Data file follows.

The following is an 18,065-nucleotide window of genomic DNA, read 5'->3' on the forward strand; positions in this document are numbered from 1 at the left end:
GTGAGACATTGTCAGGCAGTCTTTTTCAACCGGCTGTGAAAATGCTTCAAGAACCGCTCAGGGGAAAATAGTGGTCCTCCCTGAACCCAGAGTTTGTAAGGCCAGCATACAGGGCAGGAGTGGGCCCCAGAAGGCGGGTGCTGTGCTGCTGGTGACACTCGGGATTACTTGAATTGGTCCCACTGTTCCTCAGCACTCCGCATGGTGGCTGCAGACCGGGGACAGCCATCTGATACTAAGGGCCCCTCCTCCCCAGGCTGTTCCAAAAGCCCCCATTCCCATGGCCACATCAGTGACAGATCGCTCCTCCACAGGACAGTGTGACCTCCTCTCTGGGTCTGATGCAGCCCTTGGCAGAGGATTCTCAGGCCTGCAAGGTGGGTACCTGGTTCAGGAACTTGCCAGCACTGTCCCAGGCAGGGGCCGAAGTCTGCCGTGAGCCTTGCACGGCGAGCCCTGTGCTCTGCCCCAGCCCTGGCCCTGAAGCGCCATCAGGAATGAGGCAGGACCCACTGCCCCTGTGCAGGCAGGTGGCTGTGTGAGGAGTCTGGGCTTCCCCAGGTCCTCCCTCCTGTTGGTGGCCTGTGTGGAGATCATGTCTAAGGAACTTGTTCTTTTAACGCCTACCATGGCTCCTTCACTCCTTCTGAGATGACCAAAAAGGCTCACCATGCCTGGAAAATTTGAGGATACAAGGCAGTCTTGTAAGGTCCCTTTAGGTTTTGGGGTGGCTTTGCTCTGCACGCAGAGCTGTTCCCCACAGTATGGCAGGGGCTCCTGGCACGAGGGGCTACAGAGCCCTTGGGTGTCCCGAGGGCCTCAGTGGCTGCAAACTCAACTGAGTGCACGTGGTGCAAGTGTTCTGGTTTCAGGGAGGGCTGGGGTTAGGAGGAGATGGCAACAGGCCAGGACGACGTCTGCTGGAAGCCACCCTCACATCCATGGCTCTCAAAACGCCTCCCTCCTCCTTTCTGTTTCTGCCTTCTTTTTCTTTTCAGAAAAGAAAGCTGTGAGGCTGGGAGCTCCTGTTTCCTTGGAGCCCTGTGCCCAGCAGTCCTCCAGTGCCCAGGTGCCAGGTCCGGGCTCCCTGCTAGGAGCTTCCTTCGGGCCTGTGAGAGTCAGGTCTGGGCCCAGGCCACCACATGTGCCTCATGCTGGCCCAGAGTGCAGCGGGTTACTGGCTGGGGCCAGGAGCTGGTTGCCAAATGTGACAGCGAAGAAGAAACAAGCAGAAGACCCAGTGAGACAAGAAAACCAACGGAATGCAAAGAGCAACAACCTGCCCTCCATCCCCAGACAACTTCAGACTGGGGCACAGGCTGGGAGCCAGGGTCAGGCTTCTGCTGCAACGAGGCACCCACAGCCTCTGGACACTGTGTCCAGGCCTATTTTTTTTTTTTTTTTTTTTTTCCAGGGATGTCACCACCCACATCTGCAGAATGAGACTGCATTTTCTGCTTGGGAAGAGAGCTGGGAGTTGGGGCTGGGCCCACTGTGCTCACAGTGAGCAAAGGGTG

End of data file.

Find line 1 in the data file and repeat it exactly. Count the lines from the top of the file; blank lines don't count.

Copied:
The following is an 18,065-nucleotide window of genomic DNA, read 5'->3' on the forward strand; positions in this document are numbered from 1 at the left end: